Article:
Ayn Rand Seduced Me!

Ahhhhhhhhhhhhhhhhhhh!

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Atlas Shrugged: A Self-Harm Book by Ayn Rand
Atlas Shrugged: A Self-Harm Book by Ayn Rand

With hindsight, certain things become obvious. But, the experience which grants hindsight is painfully expensive, to you and everyone around you. I’m writing this for people who may be walking a path similar to the one I walked.

…or, stumbled down.

I want to nudge you in a different direction.

I’m not writing this for a general audience. I’m writing it for a very specific one. Read this post. If you can relate, it’s written for you.


Once, I read Atlas Shrugged.

It was right after college (2007) while I was working as the solo founder of an online dating startup. Her writing exhilarated me. For the entirety of my life up till then, everyone and everything around me communicated two things which felt contradictory:

  1. You’re very smart.
  2. You have to do what other people tell you to do.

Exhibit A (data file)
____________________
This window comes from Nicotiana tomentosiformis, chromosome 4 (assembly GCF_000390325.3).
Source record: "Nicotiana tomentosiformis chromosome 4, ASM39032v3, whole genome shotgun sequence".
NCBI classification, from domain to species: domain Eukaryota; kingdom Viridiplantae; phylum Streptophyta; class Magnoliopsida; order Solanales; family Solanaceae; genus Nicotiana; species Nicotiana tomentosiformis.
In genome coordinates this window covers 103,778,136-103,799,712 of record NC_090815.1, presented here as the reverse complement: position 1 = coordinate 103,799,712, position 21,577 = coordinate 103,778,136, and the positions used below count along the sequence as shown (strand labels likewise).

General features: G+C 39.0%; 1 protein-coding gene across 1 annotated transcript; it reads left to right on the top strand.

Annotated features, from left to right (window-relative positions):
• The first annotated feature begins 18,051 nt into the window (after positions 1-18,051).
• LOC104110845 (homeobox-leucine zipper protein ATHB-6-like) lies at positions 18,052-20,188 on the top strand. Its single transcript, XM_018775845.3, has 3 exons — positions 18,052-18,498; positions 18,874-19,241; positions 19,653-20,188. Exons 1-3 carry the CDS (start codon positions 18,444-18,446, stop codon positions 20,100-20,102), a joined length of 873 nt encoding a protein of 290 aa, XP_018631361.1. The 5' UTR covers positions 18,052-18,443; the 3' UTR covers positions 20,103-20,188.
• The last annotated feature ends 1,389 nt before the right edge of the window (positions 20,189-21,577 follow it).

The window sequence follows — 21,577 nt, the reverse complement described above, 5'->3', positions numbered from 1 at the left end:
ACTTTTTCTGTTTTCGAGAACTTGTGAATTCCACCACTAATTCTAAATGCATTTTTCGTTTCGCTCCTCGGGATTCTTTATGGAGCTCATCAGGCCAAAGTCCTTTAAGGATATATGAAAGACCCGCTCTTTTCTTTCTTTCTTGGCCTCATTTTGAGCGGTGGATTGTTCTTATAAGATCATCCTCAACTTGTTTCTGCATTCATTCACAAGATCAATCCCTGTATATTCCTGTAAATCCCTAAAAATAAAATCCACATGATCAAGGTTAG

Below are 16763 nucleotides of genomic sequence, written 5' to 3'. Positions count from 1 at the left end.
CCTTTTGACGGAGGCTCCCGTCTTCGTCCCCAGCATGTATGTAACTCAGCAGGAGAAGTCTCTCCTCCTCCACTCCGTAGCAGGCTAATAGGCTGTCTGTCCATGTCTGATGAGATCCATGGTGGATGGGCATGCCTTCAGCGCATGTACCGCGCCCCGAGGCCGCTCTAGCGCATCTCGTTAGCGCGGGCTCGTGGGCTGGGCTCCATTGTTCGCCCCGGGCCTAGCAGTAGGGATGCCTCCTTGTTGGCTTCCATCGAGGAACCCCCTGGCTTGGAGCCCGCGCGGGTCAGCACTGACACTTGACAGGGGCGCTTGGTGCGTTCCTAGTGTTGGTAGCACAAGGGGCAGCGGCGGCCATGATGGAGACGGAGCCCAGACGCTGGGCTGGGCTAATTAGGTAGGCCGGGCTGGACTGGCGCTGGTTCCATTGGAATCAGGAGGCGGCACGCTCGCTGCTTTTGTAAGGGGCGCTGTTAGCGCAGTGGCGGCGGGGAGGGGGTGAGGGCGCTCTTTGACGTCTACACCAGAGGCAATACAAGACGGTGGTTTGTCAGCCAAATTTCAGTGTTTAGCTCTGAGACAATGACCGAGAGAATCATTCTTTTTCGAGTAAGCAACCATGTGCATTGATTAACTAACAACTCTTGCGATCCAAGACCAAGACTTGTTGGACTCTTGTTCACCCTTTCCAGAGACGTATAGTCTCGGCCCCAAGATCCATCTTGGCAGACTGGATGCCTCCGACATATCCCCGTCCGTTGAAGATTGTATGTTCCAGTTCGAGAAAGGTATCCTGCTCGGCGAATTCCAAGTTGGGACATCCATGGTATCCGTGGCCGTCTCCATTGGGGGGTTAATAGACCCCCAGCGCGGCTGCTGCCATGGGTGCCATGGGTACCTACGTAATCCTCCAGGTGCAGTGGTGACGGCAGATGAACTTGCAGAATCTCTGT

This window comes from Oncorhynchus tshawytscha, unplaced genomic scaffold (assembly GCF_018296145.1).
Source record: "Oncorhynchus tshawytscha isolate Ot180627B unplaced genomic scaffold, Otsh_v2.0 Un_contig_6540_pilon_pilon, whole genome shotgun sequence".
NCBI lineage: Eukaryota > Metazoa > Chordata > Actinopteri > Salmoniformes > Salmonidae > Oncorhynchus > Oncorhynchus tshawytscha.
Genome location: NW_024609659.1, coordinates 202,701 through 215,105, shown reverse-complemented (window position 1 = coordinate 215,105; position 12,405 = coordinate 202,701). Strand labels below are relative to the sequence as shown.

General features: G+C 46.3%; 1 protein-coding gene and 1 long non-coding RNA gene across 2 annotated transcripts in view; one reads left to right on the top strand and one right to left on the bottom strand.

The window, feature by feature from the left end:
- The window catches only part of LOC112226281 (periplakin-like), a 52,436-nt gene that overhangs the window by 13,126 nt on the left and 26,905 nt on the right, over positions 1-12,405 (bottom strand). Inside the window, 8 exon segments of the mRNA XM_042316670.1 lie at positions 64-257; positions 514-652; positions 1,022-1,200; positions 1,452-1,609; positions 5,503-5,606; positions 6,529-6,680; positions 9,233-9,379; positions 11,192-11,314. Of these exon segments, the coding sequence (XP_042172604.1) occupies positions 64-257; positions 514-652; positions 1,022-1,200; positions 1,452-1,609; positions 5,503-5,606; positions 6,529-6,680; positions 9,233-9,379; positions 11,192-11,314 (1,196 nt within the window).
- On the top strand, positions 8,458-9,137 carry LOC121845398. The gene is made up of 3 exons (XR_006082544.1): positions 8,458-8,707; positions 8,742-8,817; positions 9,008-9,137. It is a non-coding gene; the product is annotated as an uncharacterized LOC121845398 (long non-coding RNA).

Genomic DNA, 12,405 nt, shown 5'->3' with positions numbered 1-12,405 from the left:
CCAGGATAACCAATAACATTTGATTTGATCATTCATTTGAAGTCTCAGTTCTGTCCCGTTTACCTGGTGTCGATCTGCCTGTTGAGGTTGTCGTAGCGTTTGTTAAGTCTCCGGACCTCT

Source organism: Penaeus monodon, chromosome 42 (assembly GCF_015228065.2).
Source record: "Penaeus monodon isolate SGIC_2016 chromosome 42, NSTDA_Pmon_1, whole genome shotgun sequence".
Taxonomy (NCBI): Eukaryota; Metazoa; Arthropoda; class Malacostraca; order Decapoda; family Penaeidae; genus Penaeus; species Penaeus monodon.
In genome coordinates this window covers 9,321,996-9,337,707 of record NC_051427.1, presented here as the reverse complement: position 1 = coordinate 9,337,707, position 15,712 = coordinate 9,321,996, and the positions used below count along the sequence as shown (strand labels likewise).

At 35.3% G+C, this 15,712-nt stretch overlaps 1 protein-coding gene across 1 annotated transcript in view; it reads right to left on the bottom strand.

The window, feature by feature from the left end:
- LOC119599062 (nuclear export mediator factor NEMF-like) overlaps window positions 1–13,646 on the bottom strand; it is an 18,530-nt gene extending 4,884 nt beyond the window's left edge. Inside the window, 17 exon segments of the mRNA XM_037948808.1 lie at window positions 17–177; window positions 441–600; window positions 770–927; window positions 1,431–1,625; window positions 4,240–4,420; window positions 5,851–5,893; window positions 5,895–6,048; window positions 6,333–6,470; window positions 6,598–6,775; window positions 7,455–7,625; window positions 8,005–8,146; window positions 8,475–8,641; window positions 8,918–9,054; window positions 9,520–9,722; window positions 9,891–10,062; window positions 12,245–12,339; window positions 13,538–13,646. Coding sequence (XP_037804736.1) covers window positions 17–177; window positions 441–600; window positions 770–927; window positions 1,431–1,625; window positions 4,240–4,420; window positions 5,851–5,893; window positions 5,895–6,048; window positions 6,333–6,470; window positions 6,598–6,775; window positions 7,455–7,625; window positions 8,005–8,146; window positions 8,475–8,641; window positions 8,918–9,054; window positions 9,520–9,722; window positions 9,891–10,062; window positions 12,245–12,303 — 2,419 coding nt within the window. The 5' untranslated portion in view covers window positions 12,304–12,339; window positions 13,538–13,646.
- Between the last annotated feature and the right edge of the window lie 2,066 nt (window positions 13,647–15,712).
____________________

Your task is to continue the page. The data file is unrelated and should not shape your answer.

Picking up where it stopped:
Rand confirmed the former while screaming: to hell with the latter! It was intoxicating. I read everything she had written in the course of a month. I embraced the logic of her ideology.

With this embrace came two important conclusions.

  1. I was better than most people. The world told me so. Rand did, too.
  2. The normal rules of society did not apply to me. More than that — they ought not to. I was a maker! A builder! A technologist! An entrepreneur! Without me and people like me, the engine of the world would seize up. We are the ones who carry the world! Unencumbered by the shackles needed to constrain an undulating mob of those who couldn’t create, we would do more! Give us liberty so we can liberate the world with our technological genius!

In my mind at the time, (2) followed from (1). That’s Rand’s core seduction. She doesn’t merely tell you that you’re better; she doesn’t just tell you you deserve more; she leaves you with the sense that, any inconvenience you endure is a moral crime. Then, she points a finger at the perpetrators — those who ask anything from you that you don’t want to give. She renders self-importance and entitlement as heroism and strength of will.

So, there I was, a twenty something white dude entering adulthood in America, fortunate enough to have grown up in a household with a computer as the Information Age throttled up. On one side, there was the cold calculus of realism suggesting: “you are not extraordinary.” On the other, the siren call of Rand, saying, romantically, “You Are A Titan!”

How could I resist?


(Originally published on Medium)